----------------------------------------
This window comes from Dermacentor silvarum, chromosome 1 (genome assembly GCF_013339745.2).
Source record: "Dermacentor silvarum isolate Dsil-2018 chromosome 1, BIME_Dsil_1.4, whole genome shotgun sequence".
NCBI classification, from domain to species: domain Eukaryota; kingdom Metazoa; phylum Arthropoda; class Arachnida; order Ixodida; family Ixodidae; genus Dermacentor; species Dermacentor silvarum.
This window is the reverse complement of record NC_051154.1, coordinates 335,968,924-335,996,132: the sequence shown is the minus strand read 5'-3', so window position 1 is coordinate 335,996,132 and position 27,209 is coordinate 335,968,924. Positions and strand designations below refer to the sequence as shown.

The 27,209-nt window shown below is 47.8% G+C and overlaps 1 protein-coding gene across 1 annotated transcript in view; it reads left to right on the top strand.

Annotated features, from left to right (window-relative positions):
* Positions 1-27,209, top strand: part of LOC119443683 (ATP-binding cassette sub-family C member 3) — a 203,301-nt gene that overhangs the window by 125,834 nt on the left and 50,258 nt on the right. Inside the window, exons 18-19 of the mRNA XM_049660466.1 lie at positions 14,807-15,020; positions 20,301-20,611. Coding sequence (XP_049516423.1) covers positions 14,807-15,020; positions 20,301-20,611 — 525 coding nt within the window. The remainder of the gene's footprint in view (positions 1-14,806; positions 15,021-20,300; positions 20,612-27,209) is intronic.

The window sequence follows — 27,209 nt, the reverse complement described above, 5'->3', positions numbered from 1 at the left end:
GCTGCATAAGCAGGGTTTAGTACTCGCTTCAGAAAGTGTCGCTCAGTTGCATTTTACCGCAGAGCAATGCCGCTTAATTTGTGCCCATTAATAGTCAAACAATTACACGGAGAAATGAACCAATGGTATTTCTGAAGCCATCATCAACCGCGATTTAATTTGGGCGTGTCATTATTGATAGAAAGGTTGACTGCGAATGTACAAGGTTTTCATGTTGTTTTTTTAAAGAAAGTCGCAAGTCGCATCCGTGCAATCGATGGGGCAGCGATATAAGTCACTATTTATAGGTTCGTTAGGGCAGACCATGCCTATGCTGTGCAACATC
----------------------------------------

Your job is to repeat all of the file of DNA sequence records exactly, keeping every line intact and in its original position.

This window comes from Dermacentor silvarum, chromosome 1 (genome assembly GCF_013339745.2).
Source record: "Dermacentor silvarum isolate Dsil-2018 chromosome 1, BIME_Dsil_1.4, whole genome shotgun sequence".
NCBI classification, from domain to species: domain Eukaryota; kingdom Metazoa; phylum Arthropoda; class Arachnida; order Ixodida; family Ixodidae; genus Dermacentor; species Dermacentor silvarum.
This window is the reverse complement of record NC_051154.1, coordinates 335,968,924-335,996,132: the sequence shown is the minus strand read 5'-3', so window position 1 is coordinate 335,996,132 and position 27,209 is coordinate 335,968,924. Positions and strand designations below refer to the sequence as shown.

The 27,209-nt window shown below is 47.8% G+C and overlaps 1 protein-coding gene across 1 annotated transcript in view; it reads left to right on the top strand.

Annotated features, from left to right (window-relative positions):
* Positions 1-27,209, top strand: part of LOC119443683 (ATP-binding cassette sub-family C member 3) — a 203,301-nt gene that overhangs the window by 125,834 nt on the left and 50,258 nt on the right. Inside the window, exons 18-19 of the mRNA XM_049660466.1 lie at positions 14,807-15,020; positions 20,301-20,611. Coding sequence (XP_049516423.1) covers positions 14,807-15,020; positions 20,301-20,611 — 525 coding nt within the window. The remainder of the gene's footprint in view (positions 1-14,806; positions 15,021-20,300; positions 20,612-27,209) is intronic.

The window sequence follows — 27,209 nt, the reverse complement described above, 5'->3', positions numbered from 1 at the left end:
GCTGCATAAGCAGGGTTTAGTACTCGCTTCAGAAAGTGTCGCTCAGTTGCATTTTACCGCAGAGCAATGCCGCTTAATTTGTGCCCATTAATAGTCAAACAATTACACGGAGAAATGAACCAATGGTATTTCTGAAGCCATCATCAACCGCGATTTAATTTGGGCGTGTCATTATTGATAGAAAGGTTGACTGCGAATGTACAAGGTTTTCATGTTGTTTTTTTAAAGAAAGTCGCAAGTCGCATCCGTGCAATCGATGGGGCAGCGATATAAGTCACTATTTATAGGTTCGTTAGGGCAGACCATGCCTATGCTGTGCAACATC